This year has been quite a year in Welsh politics; and this week, quite a week. A poll of voting intentions for a UK general election put Labour on the worst numbers it has ever seen in Wales – and surpassed by the Conservatives. For a party that’s been the dominant force in the country for about a century, 2019 has been a punishing year.
The same poll confirmed the rise of the Welsh nationalist party, Plaid Cymru. If elections for the Welsh Assembly (not due until 2021) reflected the poll, Plaid would win the biggest share of the vote. That’s a first, too, but if it happened, it wouldn’t be a surprise. It’s what senior people in both Plaid Cymru and Labour have told Tortoise they’re expecting. And then, if they gained power in Wales, Plaid Cymru would start making preparations for a referendum on independence, with an eye on 2025.
For decades, the idea of Welsh independence from the United Kingdom was barely given voice. More recently, whispers have become conversations and talking points. Only a few weeks ago, the First Minister of Wales was forced to deny that he’s indy-curious. His predecessor has admitted that he could be. The phrasing – “indy-curious” – suggests how delicate this interest is. It’s not shouted with a Scottish roar or bellowed Catalan-style, but it’s there.
Another small country falling for the rogue-ish charms of identity politics? Fascinatingly, no. Political scientists have had their magnifying glasses out since the 1970s looking for signs of a burgeoning Welsh national identity, and they’re still looking. Some nationalist-minded politicians even wonder if it’s possible to create a strong sense of identity in a country where local media has all but given up the ghost, and where almost a quarter of the population is English:
So when they try to pin down the reasons for the big shifts in Welsh politics, the smartest observers of the political landscape, like Roger Awan-Scully at Cardiff University, see more push than pull: the push of Brexit and the chaos in Westminster. If the risks of independence or greater devolution have weighed on the minds of Welsh voters for decades, it’s no longer so obvious that life within the Union is the risk-free option.
That new calculation plays into some long-established trends that hurt Labour in particular. Industrial Wales – organised Wales – continues to dwindle in the rear-view mirror. Ford announced the closure of its engine plant in the town of Bridgend in south Wales last month, and the future of the big steel-making plant at Port Talbot, fifteen miles down the coast from Bridgend, never looks better than precarious. At the same time, white-collar jobs in the unionised public sector have been in steep decline. The ties that used to bind Welsh workers to the Labour Party – and, through the Labour Party, to the rest of the United Kingdom – are being cut.
“She has a language of her own, and an art and a culture, and an educational system and an excitement for things of the mind and spirit, which are wholly different from England and English ways. It is in the commonality of this difference that Wales has a claim for special recognition and where she should seek new forms of national life.”
Once fear leaves the room – as it has to a great extent in Wales, when independence is discussed – surprising things can happen. Even two years ago, the movers-and-shakers in Welsh society wouldn’t have contemplated independence calmly. Now some of them do. The long-serving ex-First Minister Carwyn Jones will go next week to the beating heart of Welsh-speaking culture, the National Eisteddfod, to share a platform with a pro-independence lobby. He won’t go to agree with them, but two years ago he probably wouldn’t have gone at all.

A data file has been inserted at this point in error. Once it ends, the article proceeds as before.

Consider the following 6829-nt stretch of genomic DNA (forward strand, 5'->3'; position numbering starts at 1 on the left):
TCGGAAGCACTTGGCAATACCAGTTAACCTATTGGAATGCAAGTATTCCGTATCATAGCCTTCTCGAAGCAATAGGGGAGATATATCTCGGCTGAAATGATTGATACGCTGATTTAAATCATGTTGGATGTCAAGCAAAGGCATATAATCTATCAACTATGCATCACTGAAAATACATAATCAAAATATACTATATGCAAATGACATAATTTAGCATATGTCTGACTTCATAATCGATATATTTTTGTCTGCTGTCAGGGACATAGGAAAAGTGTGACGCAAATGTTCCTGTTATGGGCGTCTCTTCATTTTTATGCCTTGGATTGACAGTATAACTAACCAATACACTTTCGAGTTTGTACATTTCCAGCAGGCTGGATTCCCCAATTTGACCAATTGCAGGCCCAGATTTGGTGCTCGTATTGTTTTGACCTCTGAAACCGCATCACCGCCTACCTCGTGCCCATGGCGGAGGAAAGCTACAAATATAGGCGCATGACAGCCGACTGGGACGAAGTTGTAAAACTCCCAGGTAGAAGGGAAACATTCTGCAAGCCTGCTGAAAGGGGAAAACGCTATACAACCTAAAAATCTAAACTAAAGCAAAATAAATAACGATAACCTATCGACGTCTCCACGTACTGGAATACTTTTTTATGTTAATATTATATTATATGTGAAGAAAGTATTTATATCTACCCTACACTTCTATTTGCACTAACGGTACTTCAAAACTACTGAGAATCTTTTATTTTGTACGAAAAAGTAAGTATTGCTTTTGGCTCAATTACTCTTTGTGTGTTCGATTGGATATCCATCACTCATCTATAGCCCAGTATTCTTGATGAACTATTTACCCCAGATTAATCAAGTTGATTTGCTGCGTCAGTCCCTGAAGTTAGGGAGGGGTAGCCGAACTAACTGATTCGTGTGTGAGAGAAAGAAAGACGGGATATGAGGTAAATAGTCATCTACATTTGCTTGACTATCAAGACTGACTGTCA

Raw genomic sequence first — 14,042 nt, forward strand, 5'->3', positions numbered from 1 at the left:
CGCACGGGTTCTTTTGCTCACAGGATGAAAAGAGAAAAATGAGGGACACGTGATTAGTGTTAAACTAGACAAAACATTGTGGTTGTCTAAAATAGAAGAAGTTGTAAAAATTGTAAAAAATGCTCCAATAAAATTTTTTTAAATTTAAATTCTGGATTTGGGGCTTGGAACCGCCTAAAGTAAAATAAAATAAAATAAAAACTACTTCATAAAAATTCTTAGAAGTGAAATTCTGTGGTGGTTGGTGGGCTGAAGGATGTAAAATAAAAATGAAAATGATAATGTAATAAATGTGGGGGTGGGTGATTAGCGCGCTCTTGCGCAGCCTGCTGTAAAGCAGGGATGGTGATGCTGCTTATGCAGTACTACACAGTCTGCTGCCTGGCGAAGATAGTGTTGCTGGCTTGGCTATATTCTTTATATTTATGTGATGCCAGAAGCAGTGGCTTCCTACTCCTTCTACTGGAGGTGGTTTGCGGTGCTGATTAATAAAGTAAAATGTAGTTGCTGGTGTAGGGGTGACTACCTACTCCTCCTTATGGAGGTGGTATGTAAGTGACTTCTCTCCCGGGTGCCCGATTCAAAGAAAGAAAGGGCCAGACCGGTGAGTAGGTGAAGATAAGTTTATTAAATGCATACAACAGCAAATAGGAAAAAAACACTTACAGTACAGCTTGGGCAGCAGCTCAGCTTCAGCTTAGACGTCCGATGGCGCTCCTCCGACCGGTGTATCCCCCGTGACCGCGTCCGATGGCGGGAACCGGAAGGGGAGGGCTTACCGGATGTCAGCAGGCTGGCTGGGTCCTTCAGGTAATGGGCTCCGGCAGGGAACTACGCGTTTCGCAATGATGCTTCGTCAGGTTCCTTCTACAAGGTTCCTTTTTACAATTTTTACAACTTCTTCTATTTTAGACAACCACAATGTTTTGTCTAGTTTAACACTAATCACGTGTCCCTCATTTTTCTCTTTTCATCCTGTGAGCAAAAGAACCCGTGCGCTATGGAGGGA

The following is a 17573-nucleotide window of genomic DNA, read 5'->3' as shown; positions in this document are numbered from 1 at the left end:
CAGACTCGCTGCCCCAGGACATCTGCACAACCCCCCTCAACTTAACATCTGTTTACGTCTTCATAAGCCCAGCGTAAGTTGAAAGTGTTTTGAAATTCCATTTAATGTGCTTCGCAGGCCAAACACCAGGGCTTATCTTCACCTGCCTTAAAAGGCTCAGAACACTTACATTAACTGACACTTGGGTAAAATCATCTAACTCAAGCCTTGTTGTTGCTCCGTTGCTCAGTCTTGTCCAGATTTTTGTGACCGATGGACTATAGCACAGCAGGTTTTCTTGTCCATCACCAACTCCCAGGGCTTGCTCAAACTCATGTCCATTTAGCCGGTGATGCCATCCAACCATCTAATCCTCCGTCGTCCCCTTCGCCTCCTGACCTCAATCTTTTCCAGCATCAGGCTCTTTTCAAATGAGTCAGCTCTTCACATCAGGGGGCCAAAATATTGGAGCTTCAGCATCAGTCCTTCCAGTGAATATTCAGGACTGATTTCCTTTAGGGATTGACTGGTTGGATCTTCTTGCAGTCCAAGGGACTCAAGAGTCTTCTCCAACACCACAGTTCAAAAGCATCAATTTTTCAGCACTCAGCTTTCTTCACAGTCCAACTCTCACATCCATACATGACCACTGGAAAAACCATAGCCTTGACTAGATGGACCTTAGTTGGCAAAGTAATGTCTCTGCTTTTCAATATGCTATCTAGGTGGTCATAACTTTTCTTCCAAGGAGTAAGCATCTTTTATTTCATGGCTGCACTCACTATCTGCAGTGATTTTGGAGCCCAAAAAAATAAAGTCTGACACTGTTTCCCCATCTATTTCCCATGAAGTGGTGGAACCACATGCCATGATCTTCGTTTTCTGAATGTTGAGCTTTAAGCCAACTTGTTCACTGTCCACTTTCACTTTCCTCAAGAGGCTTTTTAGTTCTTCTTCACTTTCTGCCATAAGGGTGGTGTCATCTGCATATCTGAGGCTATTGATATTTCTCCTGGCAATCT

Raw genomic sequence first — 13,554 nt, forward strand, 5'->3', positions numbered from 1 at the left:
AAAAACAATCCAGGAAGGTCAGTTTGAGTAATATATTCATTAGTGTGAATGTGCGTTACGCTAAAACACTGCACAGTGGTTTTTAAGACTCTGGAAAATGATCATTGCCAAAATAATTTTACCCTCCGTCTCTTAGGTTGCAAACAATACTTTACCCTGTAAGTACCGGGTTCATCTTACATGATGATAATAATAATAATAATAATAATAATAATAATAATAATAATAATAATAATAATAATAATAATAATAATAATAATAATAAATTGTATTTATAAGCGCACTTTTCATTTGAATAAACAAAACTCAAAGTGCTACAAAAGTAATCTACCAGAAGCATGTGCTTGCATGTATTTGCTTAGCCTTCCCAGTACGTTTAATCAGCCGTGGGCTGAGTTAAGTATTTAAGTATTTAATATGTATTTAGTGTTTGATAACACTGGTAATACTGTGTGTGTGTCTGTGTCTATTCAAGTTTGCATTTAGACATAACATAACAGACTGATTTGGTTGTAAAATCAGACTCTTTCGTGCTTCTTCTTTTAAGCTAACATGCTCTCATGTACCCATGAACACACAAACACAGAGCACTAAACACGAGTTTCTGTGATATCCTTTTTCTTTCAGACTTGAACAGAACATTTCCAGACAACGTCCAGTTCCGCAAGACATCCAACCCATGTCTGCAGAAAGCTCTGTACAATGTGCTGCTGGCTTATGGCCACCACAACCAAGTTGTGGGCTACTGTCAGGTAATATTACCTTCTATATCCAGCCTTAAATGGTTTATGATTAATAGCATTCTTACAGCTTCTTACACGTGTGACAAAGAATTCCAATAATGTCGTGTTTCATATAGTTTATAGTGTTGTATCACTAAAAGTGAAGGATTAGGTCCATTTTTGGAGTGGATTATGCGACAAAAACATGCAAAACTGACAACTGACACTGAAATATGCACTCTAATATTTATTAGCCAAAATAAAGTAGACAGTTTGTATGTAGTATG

Slowly but surely – and perhaps more persuasively because of its painstaking progress –the effect of these changes is beginning to swell the ranks of the indy-curious:
Put in more traditional terms, just over 40 per cent of Welsh voters are opposed or strongly opposed to independence, while around 30 per cent are in favour or open to it. There’s a clear preference for the status quo within the United Kingdom, but the gap is narrowing.
If all this comes to a shuddering halt it’s likely to be for one reason: the economy. Earlier this month the Welsh government published its annual barometer of the country’s performance compared with Scotland, Northern Ireland and nine English regions. Measured in eight different ways, Wales comes flat bottom of the pile in four; in none is it higher than mid-table; and it lags behind Scotland on every test. Plaid Cymru argues that it’s neglect within the UK that has put Wales in this spot, but the economic shock of independence would be huge.
For supporters of the United Kingdom, the risk is that Westminster doesn’t understand how the centrifugal forces unleashed by Brexit are playing off each other.
Yes, Scotland matters most in that calculation; Wales is overwhelmingly likely to make its mind up about staying or leaving the UK on the coat-tails of Scotland’s decision. But it used to be said that the serious debate about Welsh independence would only start the day after Scotland voted to leave the UK. In fact it has already begun, and it is feeding into an energetic conversation between Scotland, Wales and (a united?) Ireland which is imagining a post-UK future – maybe a loose federation with England – within the next decade.
Over that time, indy-curiosity could harden into certainty or crumble to dust. The reason to bet on it being durable is that it comes from an interesting place. It’s not a gust of national identity that has filled the sails of the indy-curious, it’s something tectonic. It’s not the air that is shifting in Wales, it’s the ground.
“How did you go bankrupt?”, Ernest Hemingway wrote. “Two ways. Gradually, then suddenly.” How might Wales go independent? The same.